Three generations of Wyeths—N.C., Andrew and Jamie—have together established themselves as one of America’s foremost artist families. For more than a century, their works have graced the walls of museums and galleries, and reproductions of their works have spread their fame and popularity worldwide. As members of a closely knit family, they, along with their siblings, cousins and other family members, have often given pieces of their art to each other. In the process, the Wyeths have assembled a remarkable collection of works by various members of this distinguished artist family. Works range from the most public to the most private: they include major paintings, intimate sketches, Christmas cards, notes and letters.The Wyeth’s Wyeths offers a rare opportunity to see this selection of Wyeth holdings, featuring stellar works by N.C., Andrew and Jamie Wyeth as well as by Andrew’s sister, Henriette Wyeth Hurd.
Alex Katz, Maple 2 (detail), 2009, oil on linen, 72″ x 144″, ©Alex Katz/Licensed by VAGA, New York, NY
Alex Katz: New Work
June 12, 2010 – October 31, 2010 in the Morehouse Wing—Sam, Micah and Tim Galleries
Every summer since 1954, Alex Katz has lived and painted in the nearby town of Lincolnville. In addition to his signature figure paintings, much of his work has concentrated on the land- and seascape of this midcoast village. In recent years in particular, Katz’s work has included lushly painted, subtly colored large-scale canvases intimately connected to the place he has called home for more than five decades. This exhibition focuses on Katz’s most recent works from his annual Lincolnville sojourn; all of the paintings are from the artist’s own collection.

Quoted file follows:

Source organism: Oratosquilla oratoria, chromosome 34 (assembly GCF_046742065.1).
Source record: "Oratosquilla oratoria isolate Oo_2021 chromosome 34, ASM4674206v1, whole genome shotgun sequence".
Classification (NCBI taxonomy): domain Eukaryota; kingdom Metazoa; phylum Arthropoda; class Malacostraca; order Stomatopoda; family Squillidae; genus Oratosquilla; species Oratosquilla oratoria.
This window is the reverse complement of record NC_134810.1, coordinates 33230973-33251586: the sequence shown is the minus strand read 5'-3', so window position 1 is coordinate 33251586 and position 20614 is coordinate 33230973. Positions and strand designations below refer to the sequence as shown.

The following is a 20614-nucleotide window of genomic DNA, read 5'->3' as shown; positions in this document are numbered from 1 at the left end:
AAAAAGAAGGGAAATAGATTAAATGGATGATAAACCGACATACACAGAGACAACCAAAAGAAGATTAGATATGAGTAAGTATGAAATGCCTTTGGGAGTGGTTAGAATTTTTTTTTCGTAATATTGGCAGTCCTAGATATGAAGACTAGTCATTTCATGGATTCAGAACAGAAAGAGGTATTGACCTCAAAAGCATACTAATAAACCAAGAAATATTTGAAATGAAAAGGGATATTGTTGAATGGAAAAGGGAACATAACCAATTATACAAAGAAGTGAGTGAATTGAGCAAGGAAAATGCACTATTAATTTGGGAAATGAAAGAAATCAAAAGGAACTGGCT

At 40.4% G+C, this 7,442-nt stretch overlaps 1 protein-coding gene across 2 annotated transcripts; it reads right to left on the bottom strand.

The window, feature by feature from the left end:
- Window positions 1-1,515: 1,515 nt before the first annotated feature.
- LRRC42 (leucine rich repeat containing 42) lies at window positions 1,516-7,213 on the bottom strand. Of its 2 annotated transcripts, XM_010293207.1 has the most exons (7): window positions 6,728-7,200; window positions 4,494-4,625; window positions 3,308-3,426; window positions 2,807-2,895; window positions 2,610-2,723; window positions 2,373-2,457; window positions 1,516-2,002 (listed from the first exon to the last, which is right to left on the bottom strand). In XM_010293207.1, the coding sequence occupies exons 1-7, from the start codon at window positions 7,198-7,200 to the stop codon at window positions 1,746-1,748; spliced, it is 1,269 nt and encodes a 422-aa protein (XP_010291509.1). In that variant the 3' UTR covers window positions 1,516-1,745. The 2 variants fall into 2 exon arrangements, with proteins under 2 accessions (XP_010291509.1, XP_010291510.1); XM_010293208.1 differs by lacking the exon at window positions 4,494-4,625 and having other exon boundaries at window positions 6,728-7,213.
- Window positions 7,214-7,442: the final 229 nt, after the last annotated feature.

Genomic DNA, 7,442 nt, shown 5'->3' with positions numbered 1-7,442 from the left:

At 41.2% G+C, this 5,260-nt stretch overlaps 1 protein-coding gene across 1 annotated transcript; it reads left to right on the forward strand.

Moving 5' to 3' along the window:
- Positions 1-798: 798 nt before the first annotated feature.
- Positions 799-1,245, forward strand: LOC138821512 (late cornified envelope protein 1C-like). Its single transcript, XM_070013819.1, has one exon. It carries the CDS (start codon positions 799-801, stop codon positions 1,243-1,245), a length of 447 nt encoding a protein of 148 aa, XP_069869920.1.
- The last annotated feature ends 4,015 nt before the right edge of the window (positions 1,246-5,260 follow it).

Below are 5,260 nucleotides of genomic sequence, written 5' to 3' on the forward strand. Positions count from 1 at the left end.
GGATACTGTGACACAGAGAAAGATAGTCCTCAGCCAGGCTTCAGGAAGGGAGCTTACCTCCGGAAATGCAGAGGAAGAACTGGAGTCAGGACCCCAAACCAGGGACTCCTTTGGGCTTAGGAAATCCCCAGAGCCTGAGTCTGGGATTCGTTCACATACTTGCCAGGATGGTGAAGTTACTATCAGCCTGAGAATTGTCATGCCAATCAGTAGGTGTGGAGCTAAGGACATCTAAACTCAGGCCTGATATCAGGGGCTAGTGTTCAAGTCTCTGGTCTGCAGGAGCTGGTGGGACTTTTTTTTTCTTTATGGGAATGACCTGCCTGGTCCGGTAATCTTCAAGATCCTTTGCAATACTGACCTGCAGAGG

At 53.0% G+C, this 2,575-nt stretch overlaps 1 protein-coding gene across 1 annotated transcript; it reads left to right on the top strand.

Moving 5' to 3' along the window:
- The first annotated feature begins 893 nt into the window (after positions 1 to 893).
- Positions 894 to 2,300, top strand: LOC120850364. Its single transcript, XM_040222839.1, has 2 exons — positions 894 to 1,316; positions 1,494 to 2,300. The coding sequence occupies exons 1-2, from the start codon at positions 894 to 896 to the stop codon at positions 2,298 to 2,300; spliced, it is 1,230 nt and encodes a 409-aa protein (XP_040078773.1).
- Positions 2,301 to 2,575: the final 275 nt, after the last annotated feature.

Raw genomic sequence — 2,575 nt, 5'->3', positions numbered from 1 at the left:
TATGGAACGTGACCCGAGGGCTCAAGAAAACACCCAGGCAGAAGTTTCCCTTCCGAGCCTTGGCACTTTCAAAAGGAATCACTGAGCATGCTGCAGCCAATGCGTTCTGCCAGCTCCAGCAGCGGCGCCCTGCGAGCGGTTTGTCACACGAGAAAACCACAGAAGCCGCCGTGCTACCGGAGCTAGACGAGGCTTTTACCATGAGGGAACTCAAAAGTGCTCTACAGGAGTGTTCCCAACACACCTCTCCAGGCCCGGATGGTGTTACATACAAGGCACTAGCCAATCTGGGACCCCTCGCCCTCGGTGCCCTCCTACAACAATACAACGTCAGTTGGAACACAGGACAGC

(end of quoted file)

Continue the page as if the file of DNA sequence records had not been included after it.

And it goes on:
Farnsworth Art Museum, 16 Museum Street, Rockland, Maine 04841 tel. 207.596.6457
Openings + Shows
The Stable Gallery in Damariscotta cordially invites the public for an opening reception of Art Harvest 9, held Friday September 17 from 5 to 7 pm. There will be food, drink, and live piano music by Ann Hartzler. Meet the artists and enjoy great art and conversation. The show will run through October 15th. FMI, visit the Stable Gallery online or call 207-563-1991.
Mary Woodman, “The Strand, Rockland,” at Vox Photographs
Vox Photographs will host an opening party to celebrate the work of Mary Woodman in downtown Portland, Friday September 17 from 5 to 7 pm. RSVP only; please e-mail firstname.lastname@example.org to RSVP and receive directions, or call 207-323-1214. All are welcome. Positives and Negatives will feature 19 new still-life images in square format.
Mary Woodman is deeply connected to her native state of Maine. She sees its many different faces and captures them via several styles of work.